|LETTER TO THE EDITOR
|Year : 2017 | Volume
| Issue : 2 | Page : 185
Incorporating single best answer questions into revision lectures results in increased student satisfaction with lecture-based teaching
Sophie Fitzsimmons, Aliya Bryce, Sean Main
Department of Digestive Diseases, Brighton and Sussex University Hospitals NHS Trust, Brighton, England, UK
|Date of Web Publication||19-Sep-2017|
Department of Anatomy and Neurosciences, VU University Medical Center, De Boelelaan 1108, P.O. Box 7057, 1007 MB Amsterdam, The Netherlands
Source of Support: None, Conflict of Interest: None
|How to cite this article:|
Fitzsimmons S, Bryce A, Main S. Incorporating single best answer questions into revision lectures results in increased student satisfaction with lecture-based teaching. Educ Health 2017;30:185
|How to cite this URL:|
Fitzsimmons S, Bryce A, Main S. Incorporating single best answer questions into revision lectures results in increased student satisfaction with lecture-based teaching. Educ Health [serial online] 2017 [cited 2021 Feb 28];30:185. Available from: https://www.educationforhealth.net/text.asp?2017/30/2/185/215094
We read with interest Jayakumar et al.'s recent article  regarding preferences in near-peer teaching methods by medical undergraduates. In this UK-based study, the authors mentioned that medical students reported negative perceptions of large-group near-peer teaching and attributed this in part to lower levels of interactivity and reduced feedback. We have found that these issues may be addressed by the integration of relevant single best answer (SBA) questions to enhance the learning experience in a large-group setting.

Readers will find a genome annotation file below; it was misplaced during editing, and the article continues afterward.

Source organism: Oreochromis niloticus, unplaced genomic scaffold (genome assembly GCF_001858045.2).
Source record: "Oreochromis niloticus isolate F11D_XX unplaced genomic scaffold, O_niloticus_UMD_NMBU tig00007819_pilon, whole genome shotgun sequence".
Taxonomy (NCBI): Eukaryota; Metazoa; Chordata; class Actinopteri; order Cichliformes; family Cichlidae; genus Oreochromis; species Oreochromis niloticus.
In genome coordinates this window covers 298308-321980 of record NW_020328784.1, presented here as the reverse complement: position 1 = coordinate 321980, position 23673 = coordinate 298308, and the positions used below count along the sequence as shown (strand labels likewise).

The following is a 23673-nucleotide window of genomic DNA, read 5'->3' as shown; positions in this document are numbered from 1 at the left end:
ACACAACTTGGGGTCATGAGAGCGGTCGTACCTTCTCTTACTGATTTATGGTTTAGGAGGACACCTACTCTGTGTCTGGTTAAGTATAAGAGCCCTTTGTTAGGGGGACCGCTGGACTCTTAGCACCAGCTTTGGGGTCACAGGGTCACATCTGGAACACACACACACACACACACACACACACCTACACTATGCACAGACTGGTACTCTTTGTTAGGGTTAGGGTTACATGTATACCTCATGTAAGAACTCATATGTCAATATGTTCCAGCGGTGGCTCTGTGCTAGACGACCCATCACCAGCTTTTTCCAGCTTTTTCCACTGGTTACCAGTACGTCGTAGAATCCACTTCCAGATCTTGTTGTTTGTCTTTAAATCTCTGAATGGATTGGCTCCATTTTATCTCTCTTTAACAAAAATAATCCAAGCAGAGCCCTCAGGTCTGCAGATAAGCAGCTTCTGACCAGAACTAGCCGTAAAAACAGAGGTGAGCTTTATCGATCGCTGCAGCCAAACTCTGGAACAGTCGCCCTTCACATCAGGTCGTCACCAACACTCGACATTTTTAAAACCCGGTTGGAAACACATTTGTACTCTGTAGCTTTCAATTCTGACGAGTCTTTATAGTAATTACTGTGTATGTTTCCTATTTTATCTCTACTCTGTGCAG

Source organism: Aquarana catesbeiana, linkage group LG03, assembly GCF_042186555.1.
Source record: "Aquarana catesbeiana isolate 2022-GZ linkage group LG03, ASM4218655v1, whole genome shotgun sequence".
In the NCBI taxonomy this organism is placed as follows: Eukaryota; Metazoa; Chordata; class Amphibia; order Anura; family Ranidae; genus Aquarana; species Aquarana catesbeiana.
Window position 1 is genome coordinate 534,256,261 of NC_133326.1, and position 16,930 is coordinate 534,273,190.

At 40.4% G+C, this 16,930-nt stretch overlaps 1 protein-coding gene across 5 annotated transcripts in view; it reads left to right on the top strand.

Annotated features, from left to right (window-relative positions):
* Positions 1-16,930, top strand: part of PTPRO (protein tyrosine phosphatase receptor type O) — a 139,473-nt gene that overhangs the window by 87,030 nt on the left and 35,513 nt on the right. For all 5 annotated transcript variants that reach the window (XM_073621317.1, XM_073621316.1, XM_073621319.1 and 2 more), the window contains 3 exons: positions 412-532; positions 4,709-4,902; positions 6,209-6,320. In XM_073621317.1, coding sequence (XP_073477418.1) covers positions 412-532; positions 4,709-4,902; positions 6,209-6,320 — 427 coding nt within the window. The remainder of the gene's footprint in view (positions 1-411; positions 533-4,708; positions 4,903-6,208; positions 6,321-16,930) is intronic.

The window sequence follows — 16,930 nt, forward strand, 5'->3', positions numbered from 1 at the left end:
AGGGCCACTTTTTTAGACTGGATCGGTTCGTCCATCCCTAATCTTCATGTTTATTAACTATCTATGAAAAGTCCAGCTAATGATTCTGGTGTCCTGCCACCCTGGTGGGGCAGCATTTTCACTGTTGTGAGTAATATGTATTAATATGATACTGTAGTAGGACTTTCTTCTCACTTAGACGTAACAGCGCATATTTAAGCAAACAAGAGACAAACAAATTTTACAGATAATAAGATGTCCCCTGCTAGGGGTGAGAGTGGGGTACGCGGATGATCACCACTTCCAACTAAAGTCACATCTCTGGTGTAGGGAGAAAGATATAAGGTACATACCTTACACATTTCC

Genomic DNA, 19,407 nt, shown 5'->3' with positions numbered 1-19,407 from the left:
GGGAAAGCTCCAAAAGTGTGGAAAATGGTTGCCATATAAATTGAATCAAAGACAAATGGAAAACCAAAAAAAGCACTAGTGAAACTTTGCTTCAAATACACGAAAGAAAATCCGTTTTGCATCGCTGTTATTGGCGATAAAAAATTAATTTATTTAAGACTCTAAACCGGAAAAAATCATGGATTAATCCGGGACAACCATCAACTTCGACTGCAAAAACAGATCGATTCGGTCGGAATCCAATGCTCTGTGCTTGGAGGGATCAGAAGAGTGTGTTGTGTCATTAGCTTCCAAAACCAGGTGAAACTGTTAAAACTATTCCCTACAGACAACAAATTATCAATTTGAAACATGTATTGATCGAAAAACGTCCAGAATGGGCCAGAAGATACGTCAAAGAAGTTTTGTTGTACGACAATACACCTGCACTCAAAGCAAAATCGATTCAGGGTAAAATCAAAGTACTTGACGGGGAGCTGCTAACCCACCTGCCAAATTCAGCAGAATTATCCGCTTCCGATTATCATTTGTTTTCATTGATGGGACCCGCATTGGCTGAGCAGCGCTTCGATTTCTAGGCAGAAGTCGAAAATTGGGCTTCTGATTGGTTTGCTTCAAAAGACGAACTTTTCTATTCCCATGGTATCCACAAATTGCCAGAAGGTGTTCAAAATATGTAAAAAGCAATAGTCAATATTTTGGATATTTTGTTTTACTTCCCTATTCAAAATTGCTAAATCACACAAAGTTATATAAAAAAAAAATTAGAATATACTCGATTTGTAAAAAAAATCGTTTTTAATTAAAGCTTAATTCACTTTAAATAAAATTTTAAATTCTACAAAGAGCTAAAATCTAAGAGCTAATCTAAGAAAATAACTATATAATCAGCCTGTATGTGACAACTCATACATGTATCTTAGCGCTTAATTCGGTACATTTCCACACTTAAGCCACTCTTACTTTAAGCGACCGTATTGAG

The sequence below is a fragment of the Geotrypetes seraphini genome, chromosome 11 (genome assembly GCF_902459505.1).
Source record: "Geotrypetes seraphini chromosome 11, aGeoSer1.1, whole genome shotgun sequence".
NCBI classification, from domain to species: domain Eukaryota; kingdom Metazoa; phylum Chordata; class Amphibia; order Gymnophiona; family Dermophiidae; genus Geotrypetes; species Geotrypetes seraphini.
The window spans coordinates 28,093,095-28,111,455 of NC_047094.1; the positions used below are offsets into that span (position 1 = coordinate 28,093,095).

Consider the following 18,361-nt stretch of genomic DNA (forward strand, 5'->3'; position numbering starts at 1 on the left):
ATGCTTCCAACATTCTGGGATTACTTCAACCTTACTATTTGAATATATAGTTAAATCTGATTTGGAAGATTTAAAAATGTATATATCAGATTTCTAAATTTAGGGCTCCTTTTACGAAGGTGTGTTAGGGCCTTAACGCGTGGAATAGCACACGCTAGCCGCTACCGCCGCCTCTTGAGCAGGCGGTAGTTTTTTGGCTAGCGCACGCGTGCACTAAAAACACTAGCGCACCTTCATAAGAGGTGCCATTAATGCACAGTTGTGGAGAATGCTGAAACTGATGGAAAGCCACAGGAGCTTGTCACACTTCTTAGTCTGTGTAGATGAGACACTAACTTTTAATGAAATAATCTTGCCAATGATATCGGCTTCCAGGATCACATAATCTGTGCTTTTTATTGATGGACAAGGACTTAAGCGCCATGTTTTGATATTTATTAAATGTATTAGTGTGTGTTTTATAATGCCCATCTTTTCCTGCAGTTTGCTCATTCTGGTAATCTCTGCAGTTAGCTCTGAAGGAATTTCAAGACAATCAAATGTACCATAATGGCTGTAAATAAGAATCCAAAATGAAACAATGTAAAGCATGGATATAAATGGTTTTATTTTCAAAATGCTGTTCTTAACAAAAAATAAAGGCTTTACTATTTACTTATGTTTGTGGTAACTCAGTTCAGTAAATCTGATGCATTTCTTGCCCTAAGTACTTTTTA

Within our UK-based medical school, we established a series of high-yield revision lectures (”Fast Finals”) for final year medical students. SBAs were integrated into lectures written and delivered by junior doctors (1–2 years' postgraduation) with the aim of covering core knowledge and promoting good examination technique. Immediately following the lecture series, attendees were invited to provide anonymous feedback through an online survey (consisting of ranked Likert scale choices and free text boxes). The course ran twice in 2 consecutive years (2015 and 2016).
Student satisfaction ratings were consistently high (100% of students in 2015 and 94% in 2016 found Fast Finals useful for their revision), and the most common reason given was the use of SBAs (42% of positive responses). We also found that an SBA-based model facilitated our tutors' teaching on examination technique as well as their ability to cover core examination knowledge.
This increased student satisfaction may reflect the fact that using SBAs as a teaching tool has the potential to increase interactivity (which improves engagement and knowledge delivery ) and can also stimulate self-regulatory learning and knowledge retention. An SBA-based approach can also provide the students with instant performance feedback through their ability to identify the correct answer and highlight areas of improvement within the curriculum for each student.
To our knowledge, there have been no previous evaluations of student satisfaction with SBA-based revision lectures. We believe that further work into using SBAs to optimize the lecture setting for teaching and revision will improve student satisfaction, learning experience, and possibly knowledge retention in a near-peer large-group setting.
Financial support and sponsorship
Conflicts of interest
There are no conflicts of interest.
| References|| |
Jayakumar N, Srirathan D, Shah R, Jakubowska A, Clarke A, Annan D, et al.
Which peer teaching methods do medical students prefer? Educ Health (Abingdon) 2016;29:142-7.
Wolff M, Wagner MJ, Poznanski S, Schiller J, Santen S. Not another boring lecture: Engaging learners with active learning techniques. J Emerg Med 2015;48:85-93.
Johannessen M, Winston K. Increasing knowledge retention through self-regulation in medical students. FASEB J 2015;29 1 Suppl:687.10.